(WXYZ) — We’re all under a lot of pressure these days with family life, work responsibilities and the pandemic.
Trying to balance it all can be tough, and too many of us get the balance wrong.
Almost half of Americans call themself workaholics. That has consequences – emotionally and physically – but there is a way to break the cycle.
In a 2019 survey conducted for the Vision Council, half of workers admit to working through lunch.
One in five say they check their emails in the middle of the night. Almost six in 10 say they check their emails first thing in the morning while still in bed.
In all, 53% say they’re stressed out about work.
Here are some steps to get the balance right and fight the negative fallout from workaholism.
Debora Collins, a psychotherapist based in Ann Arbor, says many true workaholics are driven by anxiety -- fear of a negative set of consequences and worries about measuring up.
They try to meet that need by working. Workaholics suffer persistent thoughts about work on personal time and are emotionally absent from family and friends.
According to the Organization for Economic Cooperation and Development (OECD), 29% of American workers put in 45 to 59 hours a week, and 16% say they work 60-plus hours a week.
The OECD says productivity falls when workers clock more than 48 hours a week.
"We spend more time in our heads, in our anxious thinking about getting things done than actually getting the work that's on our docket completed," Collins said.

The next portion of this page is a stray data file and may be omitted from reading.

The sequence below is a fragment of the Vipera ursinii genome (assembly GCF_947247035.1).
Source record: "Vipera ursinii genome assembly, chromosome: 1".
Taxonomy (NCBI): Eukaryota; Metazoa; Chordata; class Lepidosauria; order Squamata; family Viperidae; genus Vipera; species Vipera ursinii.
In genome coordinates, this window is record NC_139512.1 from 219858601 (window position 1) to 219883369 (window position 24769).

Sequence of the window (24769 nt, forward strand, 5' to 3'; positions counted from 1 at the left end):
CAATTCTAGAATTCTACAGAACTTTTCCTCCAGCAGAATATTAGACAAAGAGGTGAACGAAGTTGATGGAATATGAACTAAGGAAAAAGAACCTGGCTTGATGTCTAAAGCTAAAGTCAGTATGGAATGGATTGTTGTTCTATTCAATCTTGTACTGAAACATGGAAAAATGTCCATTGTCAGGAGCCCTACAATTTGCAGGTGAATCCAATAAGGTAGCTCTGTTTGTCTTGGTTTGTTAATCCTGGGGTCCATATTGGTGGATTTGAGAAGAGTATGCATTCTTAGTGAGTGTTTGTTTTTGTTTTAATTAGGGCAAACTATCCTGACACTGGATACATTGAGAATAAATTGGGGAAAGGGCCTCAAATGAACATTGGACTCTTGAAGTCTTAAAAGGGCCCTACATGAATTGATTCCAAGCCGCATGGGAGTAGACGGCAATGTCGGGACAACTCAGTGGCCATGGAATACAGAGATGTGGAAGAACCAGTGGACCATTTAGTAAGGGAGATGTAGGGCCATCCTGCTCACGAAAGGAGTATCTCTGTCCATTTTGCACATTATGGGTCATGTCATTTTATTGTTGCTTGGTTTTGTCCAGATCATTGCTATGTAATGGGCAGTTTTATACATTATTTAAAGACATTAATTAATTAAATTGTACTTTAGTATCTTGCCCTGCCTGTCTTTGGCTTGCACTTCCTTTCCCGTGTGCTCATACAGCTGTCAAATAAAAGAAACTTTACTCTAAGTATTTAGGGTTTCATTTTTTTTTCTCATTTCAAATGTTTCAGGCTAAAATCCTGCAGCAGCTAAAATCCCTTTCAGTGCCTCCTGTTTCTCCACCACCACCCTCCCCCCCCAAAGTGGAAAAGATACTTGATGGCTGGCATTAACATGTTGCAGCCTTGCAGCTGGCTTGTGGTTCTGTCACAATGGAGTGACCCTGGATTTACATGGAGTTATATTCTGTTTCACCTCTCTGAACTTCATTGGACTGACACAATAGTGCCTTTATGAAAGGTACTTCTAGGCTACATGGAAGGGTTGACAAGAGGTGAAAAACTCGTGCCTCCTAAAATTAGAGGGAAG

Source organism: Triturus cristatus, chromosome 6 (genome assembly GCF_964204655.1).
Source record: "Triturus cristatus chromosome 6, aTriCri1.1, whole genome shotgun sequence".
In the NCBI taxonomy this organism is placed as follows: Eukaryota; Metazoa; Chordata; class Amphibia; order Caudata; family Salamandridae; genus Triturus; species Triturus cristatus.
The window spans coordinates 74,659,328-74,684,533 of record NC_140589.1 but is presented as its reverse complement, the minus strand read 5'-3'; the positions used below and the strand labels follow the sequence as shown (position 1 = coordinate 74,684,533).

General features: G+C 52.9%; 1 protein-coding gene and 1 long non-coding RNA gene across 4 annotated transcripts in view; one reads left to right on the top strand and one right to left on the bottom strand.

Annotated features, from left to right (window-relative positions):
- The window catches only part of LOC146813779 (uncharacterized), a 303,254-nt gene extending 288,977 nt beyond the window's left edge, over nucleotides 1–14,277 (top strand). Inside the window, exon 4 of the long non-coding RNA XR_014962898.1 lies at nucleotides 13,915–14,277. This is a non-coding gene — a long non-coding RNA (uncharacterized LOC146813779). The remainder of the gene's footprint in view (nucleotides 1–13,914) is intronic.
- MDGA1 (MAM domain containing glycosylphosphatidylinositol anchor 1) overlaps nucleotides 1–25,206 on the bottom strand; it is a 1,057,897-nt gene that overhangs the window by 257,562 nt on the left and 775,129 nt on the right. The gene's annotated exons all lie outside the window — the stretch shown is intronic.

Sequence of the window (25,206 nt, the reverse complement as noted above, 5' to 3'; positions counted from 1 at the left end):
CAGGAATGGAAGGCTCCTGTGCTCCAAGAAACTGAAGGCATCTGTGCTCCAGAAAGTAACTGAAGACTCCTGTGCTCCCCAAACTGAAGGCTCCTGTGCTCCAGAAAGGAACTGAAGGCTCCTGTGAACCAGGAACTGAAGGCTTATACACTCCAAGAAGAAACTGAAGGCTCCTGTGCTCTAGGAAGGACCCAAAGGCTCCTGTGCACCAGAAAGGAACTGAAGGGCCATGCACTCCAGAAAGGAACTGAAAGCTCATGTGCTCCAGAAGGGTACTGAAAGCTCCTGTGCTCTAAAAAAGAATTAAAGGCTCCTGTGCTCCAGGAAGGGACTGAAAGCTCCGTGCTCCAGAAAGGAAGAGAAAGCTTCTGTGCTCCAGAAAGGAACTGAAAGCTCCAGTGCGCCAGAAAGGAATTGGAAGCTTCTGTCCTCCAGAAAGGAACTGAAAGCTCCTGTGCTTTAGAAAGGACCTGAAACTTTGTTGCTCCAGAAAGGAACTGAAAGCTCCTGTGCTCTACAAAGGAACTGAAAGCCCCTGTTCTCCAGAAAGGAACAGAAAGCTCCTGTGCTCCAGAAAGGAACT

According to the Harvard Business Review, workaholics report more health problems. They include sleep issues, cynicism, emotional exhaustion, and more depressive feelings. Collins says it's often harder for the person who slips into work addiction to recognize the problem.
"Because they can't step back enough to see how it's impacting their emotional wellbeing and the people in their lives," she said.
It is easier for a family member or friend to see the negative consequences and call it out. But not in an accusatory way or you risk driving them deeper into work. Their place of safety until they break the cycle.
"Talk about how it's impacting you, what you miss about your partner, your parents, your friends," Collins said.
The Detroiters we caught up with don’t suffer from a work addiction. They’re just trying to stay on top of it all. Even so, they know there is a cost to the whole family.
The first step to breaking the cycle is to admit there's a problem.
Collins says if we're trying to restructure our lives, trying engaging in life-affirming and grounding activities like:
- Spending time in nature
- Participating in sports
- Creating tactile things (art, furniture making, etc.)
- Playing an instrument.
Also, you should limit technology use in the off hours, especially before bed to allow for a long wind-down before bed and a less anxiety-producing start to the day.